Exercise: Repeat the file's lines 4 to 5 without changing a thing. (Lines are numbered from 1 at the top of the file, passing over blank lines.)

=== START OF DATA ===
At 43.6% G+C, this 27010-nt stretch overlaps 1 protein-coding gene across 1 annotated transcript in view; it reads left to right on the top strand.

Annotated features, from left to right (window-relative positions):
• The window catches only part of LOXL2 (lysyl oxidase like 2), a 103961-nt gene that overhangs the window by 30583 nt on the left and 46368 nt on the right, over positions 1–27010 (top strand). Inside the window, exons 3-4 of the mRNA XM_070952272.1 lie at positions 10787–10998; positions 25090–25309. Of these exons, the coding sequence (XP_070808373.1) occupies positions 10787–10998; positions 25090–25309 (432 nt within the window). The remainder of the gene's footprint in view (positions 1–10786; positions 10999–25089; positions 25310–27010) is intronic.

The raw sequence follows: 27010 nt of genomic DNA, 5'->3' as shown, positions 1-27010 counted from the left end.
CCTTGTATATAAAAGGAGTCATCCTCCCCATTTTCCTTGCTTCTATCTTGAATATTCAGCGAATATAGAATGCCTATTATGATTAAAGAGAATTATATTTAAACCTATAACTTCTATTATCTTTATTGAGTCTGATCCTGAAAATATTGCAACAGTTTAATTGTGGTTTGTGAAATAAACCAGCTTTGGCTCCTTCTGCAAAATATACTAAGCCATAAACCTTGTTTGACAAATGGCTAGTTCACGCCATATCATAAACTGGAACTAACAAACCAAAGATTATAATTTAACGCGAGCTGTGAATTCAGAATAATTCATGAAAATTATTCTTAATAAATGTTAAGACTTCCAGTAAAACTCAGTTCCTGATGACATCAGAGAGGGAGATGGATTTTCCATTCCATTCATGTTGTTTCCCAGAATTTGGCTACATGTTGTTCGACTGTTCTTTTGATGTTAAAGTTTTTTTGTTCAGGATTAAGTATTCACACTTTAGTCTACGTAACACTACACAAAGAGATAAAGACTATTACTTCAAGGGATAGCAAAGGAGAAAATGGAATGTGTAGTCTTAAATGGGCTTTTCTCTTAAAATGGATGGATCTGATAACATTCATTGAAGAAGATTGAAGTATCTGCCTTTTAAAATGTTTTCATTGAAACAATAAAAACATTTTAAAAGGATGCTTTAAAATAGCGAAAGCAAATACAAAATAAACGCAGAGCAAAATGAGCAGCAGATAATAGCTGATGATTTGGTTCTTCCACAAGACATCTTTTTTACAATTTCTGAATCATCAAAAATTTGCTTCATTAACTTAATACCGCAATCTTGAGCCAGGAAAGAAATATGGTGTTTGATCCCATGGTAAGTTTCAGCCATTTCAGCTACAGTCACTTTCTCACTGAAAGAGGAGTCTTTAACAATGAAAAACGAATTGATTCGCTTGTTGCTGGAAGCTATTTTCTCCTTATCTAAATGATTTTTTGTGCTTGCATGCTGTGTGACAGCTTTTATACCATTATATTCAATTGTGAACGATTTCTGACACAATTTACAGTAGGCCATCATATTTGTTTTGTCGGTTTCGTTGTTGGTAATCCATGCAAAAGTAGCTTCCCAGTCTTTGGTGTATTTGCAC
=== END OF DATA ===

The raw sequence follows: 27010 nt of genomic DNA, 5'->3' as shown, positions 1-27010 counted from the left end.
CCTTGTATATAAAAGGAGTCATCCTCCCCATTTTCCTTGCTTCTATCTTGAATATTCAGCGAATATAGAATGCCTATTATGATTAAAGAGAATTATATTTAAACCTATAACTTCTATTATCTTTATTGAGTCTGATCCTGAAAATATTGCAACAGTTTAATTGTGGTTTGTGAAATAAACCAGCTTTGGCTCCTTCTGCAAAATATACTAAGCCATAAACCTTGTTTGACAAATGGCTAGTTCACGCCATATCATAAACTGGAACTAACAAACCAAAGATTATAATTTAACGCGAGCTGTGAATTCAGAATAATTCATGAAAATTATTCTTAATAAATGTTAAGACTTCCAGTAAAACTCAGTTCCTGATGACATCAGAGAGGGAGATGGATTTTCCATTCCATTCATGTTGTTTCCCAGAATTTGGCTACATGTTGTTCGACTGTTCTTTTGATGTTAAAGTTTTTTTGTTCAGGATTAAGTATTCACACTTTAGTCTACGTAACACTACACAAAGAGATAAAGACTATTACTTCAAGGGATAGCAAAGGAGAAAATGGAATGTGTAGTCTTAAATGGGCTTTTCTCTTAAAATGGATGGATCTGATAACATTCATTGAAGAAGATTGAAGTATCTGCCTTTTAAAATGTTTTCATTGAAACAATAAAAACATTTTAAAAGGATGCTTTAAAATAGCGAAAGCAAATACAAAATAAACGCAGAGCAAAATGAGCAGCAGATAATAGCTGATGATTTGGTTCTTCCACAAGACATCTTTTTTACAATTTCTGAATCATCAAAAATTTGCTTCATTAACTTAATACCGCAATCTTGAGCCAGGAAAGAAATATGGTGTTTGATCCCATGGTAAGTTTCAGCCATTTCAGCTACAGTCACTTTCTCACTGAAAGAGGAGTCTTTAACAATGAAAAACGAATTGATTCGCTTGTTGCTGGAAGCTATTTTCTCCTTATCTAAATGATTTTTTGTGCTTGCATGCTGTGTGACAGCTTTTATACCATTATATTCAATTGTGAACGATTTCTGACACAATTTACAGTAGGCCATCATATTTGTTTTGTCGGTTTCGTTGTTGGTAATCCATGCAAAAGTAGCTTCCCAGTCTTTGGTGTATTTGCAC